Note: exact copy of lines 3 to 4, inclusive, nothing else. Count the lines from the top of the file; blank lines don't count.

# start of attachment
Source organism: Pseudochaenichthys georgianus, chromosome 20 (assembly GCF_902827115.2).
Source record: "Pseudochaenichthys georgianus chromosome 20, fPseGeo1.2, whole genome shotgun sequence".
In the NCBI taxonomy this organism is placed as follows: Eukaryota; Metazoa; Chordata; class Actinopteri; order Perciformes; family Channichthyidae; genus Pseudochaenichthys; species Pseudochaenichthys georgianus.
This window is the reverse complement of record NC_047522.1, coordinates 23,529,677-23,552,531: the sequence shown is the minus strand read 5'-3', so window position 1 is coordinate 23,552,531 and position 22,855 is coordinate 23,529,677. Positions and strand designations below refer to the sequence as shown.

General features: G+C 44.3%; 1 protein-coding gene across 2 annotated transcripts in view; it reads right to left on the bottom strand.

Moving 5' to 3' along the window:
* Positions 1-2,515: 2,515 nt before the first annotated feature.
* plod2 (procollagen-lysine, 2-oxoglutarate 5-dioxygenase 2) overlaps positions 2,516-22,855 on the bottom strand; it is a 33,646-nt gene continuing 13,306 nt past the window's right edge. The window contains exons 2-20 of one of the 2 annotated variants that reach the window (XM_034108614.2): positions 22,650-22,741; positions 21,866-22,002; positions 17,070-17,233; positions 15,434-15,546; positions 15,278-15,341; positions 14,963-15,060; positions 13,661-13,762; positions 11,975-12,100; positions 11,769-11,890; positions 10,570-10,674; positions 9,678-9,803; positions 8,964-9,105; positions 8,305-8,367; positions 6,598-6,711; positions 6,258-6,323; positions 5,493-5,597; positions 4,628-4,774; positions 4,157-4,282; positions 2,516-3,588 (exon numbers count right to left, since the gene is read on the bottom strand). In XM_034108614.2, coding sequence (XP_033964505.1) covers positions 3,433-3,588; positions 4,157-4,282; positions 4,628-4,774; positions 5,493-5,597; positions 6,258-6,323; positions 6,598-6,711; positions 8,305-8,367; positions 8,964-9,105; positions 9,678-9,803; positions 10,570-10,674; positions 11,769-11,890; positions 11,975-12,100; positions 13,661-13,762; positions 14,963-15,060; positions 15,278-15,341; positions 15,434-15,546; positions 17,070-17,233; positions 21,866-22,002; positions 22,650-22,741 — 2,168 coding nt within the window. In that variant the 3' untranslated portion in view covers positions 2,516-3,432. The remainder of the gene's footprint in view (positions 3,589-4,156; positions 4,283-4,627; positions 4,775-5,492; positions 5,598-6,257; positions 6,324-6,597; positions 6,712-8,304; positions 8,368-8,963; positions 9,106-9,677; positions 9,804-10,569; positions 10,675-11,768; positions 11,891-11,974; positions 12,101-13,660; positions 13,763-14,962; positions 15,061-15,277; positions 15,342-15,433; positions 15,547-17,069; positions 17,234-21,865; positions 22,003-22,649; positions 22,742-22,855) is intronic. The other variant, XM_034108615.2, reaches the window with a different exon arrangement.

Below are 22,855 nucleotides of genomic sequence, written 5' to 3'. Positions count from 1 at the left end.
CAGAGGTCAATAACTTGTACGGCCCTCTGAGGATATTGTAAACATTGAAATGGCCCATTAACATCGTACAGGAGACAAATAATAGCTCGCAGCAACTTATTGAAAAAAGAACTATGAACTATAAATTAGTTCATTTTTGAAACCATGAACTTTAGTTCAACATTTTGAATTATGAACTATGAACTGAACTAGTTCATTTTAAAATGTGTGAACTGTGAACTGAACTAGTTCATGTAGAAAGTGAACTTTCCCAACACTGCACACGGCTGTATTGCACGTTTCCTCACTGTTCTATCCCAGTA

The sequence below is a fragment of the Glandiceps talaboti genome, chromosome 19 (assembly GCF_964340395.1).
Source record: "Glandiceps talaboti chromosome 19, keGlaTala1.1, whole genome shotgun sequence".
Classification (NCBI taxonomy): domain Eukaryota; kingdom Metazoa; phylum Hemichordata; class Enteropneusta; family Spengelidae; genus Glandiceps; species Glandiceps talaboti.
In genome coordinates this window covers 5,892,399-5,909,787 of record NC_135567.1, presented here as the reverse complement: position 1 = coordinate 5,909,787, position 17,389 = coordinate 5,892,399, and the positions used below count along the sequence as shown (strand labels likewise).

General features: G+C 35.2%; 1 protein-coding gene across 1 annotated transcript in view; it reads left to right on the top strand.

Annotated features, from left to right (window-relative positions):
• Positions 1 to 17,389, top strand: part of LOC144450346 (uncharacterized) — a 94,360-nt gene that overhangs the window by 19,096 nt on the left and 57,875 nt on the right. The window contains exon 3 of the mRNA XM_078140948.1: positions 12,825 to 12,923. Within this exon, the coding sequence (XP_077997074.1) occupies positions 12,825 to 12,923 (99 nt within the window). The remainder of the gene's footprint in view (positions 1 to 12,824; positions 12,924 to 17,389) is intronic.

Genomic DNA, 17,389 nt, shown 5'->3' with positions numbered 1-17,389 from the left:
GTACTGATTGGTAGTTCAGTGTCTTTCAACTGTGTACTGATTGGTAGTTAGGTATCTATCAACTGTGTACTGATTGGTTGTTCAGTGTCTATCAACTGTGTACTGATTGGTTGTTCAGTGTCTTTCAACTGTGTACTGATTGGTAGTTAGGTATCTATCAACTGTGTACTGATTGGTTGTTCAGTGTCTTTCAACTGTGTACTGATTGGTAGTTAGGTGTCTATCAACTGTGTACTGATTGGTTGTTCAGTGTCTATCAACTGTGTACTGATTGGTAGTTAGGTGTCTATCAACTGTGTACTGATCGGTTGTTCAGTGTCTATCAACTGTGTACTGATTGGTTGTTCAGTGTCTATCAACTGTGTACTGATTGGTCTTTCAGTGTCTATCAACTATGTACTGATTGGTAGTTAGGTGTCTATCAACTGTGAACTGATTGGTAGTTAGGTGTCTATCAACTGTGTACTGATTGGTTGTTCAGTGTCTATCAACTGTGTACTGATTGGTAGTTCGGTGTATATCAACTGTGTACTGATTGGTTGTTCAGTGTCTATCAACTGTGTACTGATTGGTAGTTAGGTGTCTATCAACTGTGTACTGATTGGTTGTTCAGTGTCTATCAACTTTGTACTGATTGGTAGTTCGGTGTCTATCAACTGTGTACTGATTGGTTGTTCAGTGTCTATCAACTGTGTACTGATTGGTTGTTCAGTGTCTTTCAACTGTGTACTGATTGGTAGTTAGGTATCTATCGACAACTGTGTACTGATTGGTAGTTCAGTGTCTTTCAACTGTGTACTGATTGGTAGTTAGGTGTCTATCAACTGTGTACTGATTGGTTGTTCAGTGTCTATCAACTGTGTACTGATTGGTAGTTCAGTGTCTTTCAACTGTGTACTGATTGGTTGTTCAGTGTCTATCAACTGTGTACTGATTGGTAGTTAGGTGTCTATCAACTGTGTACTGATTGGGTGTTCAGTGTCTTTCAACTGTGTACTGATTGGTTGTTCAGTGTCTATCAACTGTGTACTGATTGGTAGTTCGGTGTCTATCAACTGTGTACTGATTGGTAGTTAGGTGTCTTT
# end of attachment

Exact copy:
In the NCBI taxonomy this organism is placed as follows: Eukaryota; Metazoa; Chordata; class Actinopteri; order Perciformes; family Channichthyidae; genus Pseudochaenichthys; species Pseudochaenichthys georgianus.
This window is the reverse complement of record NC_047522.1, coordinates 23,529,677-23,552,531: the sequence shown is the minus strand read 5'-3', so window position 1 is coordinate 23,552,531 and position 22,855 is coordinate 23,529,677. Positions and strand designations below refer to the sequence as shown.